Two giants headed his way. They towered thirty-eight feet, which was considerably taller than he, and he realised he had not thought this out thoroughly. No mysterious voice told him how to fight two giants of superior strength and size.

The first of the giants thundered up to him and shoved him hard in the chest. ‘Wha’ you do?’

Coinin pushed the giant in return. ‘They not friends,’ Coinin boomed.

The larger giant cocked his head and tried to comprehend what Coinin had said. ‘Wha’ you mean?’

Coinin knew he had to carefully word his response. He needed all the help he could get if he and Menin were to defeat the goblin army.

Then the answer came like a godsend. A score of goblin warriors that barely reached above his ankle attacked his legs with swords and axes. They had already inflicted quite a significant amount of damage to his newly acquired legs without his knowledge. This mind exchange obviously did not involve full sensory input, and that was dangerous. Coinin pointed to the goblins.

‘Bad goblins,’ Coinin rumbled.

Coinin could almost see the cogs turn as the other giant tried hard to comprehend the message. Then a lamp seemed to light behind the dull grey eyes of his foe. He held out an arm for Coinin to grasp.

‘Kill goblin,’ the giant beamed.

Coinin could have leapt for joy. He clasped the arm of his newly found ally, grateful that the giant had not seen him attack the goblins first.

The second giant lumbered over and gave a toothy grin.

‘Kill goblin fun,’ he laughed as he picked up two of the creatures that sliced at Coinin’s legs.

He smashed their heads together, and then moved his hands apart to find them covered in green sticky liquid. He looked perplexed. A moment later realisation hit and he guffawed, threw the bodies aside, and targeted his next victims.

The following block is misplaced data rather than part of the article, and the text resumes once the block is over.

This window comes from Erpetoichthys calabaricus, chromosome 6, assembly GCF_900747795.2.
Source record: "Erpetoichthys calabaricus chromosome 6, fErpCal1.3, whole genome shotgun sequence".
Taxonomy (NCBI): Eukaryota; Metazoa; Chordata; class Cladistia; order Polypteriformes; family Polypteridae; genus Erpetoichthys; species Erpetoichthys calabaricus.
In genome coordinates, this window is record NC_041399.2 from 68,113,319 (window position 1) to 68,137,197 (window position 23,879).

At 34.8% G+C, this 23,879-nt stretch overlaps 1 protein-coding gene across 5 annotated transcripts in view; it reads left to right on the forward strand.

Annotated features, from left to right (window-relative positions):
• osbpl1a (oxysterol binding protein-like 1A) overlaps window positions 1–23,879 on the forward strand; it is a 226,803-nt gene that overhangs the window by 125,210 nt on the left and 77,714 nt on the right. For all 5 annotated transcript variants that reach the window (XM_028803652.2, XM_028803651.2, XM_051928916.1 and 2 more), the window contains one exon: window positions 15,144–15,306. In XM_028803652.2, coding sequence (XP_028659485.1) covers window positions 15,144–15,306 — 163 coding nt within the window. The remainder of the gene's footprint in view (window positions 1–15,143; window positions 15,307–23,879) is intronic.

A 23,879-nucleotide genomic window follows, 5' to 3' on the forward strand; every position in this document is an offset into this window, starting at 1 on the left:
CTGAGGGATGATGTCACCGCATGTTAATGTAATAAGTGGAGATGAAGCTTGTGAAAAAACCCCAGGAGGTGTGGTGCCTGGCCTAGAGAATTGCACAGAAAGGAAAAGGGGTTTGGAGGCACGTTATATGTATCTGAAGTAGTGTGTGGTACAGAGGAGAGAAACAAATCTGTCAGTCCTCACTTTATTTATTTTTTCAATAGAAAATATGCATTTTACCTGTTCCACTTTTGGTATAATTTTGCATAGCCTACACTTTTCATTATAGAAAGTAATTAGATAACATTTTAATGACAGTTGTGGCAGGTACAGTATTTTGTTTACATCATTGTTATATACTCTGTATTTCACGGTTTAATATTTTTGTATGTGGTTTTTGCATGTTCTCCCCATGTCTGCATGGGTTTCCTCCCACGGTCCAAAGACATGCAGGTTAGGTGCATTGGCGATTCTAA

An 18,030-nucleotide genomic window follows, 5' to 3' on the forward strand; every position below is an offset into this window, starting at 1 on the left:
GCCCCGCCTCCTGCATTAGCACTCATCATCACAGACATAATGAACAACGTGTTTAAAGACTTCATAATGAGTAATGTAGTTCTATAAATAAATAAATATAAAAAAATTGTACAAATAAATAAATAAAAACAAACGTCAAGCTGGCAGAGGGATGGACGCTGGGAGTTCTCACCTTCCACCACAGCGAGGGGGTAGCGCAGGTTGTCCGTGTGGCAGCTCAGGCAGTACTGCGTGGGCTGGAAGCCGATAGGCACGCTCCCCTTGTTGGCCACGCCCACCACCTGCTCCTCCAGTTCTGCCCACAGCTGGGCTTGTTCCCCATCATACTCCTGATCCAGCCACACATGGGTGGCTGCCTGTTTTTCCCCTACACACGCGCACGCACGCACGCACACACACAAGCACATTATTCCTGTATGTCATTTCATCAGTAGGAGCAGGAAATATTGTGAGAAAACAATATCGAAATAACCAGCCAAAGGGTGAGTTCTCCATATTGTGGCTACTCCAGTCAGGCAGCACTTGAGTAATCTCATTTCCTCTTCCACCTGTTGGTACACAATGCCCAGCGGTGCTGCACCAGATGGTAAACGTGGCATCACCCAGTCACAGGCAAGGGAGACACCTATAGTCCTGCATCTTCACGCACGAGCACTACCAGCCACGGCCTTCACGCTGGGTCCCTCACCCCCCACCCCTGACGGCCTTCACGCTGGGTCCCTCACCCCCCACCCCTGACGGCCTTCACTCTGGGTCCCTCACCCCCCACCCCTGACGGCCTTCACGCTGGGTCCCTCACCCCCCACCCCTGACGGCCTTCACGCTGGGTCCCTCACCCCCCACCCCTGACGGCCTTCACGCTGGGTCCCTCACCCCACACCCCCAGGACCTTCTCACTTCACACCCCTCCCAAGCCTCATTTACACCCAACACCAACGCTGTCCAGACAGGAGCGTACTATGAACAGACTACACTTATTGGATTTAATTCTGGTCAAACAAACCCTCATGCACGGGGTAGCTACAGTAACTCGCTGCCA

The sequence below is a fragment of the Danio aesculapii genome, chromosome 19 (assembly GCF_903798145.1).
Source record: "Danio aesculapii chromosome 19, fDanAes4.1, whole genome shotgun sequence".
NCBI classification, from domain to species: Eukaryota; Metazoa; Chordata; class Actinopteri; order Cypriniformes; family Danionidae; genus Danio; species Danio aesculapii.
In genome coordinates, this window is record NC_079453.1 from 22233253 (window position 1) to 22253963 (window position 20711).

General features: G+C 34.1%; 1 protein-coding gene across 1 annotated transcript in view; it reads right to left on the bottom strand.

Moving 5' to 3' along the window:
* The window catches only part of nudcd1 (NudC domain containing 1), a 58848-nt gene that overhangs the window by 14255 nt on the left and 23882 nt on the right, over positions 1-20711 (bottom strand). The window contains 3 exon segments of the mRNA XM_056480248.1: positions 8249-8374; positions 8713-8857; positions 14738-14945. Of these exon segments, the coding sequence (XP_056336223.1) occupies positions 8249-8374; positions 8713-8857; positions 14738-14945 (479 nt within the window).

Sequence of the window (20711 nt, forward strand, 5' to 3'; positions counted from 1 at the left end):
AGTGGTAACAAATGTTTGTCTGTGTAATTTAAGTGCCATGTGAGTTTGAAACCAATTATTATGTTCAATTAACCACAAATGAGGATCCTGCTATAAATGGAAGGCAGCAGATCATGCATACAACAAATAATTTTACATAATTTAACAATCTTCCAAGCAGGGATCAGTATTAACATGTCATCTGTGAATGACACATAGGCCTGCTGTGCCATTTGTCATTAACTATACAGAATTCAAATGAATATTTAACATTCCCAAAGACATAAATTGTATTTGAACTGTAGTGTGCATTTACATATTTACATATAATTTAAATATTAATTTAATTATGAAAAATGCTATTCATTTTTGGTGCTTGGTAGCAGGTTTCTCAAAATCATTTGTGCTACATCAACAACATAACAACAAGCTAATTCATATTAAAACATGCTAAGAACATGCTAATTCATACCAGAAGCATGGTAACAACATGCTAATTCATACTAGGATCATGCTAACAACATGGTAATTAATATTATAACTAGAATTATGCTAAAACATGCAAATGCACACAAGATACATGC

Coinin, with the aid of his two new companions, herded a score of goblins to the only natural safe haven in the belly of the dormant volcano.

A deep cave was set into the high mountainous walls, and afforded temporary protection to those within, but also hampered any attempt at escape.

Coinin told his two giant friends to stand guard outside the cave entrance, and then wandered out of sight of the two as nonchalantly as he could, in search of Menin. As he left, the pair began to play a game he had not seen before. They balanced a stone on the end of their noses, the idea being to not let it drop while they punched each other hard in the jaw. As the giants’ laughter and grunts of pain subsided, a figure on a white charger cantered up to him. Coinin knelt before the bloodied and battered Menin and still towered over her.

‘Coinin,’ she yelled. ‘You will have to rid the Sanctuary of those giants before we can move in on the goblins.’

Coinin raised his giant hands in submission; he had run out of ideas.

‘How?’ he drawled.

A heavy weight crashed into Coinin from behind. Arms and legs flailed as he fought off his unseen attacker. He felt a massive blow to his side as he was flung against a huge oak tree. One of the two giants had followed him, but he had little time to contemplate this as strong hands wrapped around his throat and squeezed.

Even though he could not feel the actual chokehold, he knew that the body would fail as it starved of oxygen. Without air, he and the giant would again swap minds, and Menin would be left in the company of two giants. Try as he might, he could not muster the strength to fight back, his muscles failing to respond to his will.

He almost lost consciousness, and things went black momentarily. Ghostly images swirled before him that made no sense, until he was again free of the confines of his body, in a similar manner to when he had searched for Marrok. He took a sharp upwards turn and instantly recognised his surroundings. The summit of the Cliff of Judgement loomed, and a few seconds later he was jolted to a stop opposite a cloaked figure who appeared through a mass of images of battle. The individual stood on top of a boulder, some thirty feet from the edge of the cliff, focused intently on the battlefield below. Coinin noted that the figure raised aloft a staff that held a globe of green light.

Had this man instigated this battle?

Coinin was suddenly whipped away and found he was again in control of the giant’s mind. He sat up stiffly and looked about him. Marrok beamed at him from the chest of his opponent, now dead at his hands.

Coinin struggled to speak, and it was a full minute before his throat was capable of it.

‘Wizard,’ Coinin croaked, and pointed towards the Cliff of Judgement.

All eyes looked in the direction of the cliff; however, it was too high to see what he had pointed to.

Marrok looked puzzled. ‘Where?’

Coinin coughed. ‘Up there, a wizard, controlling the giants,’ he growled.

Menin, looking haggard, turned to General Jericho who had joined her. ‘There should be no one up there. Seek out this mage and bring him to me.’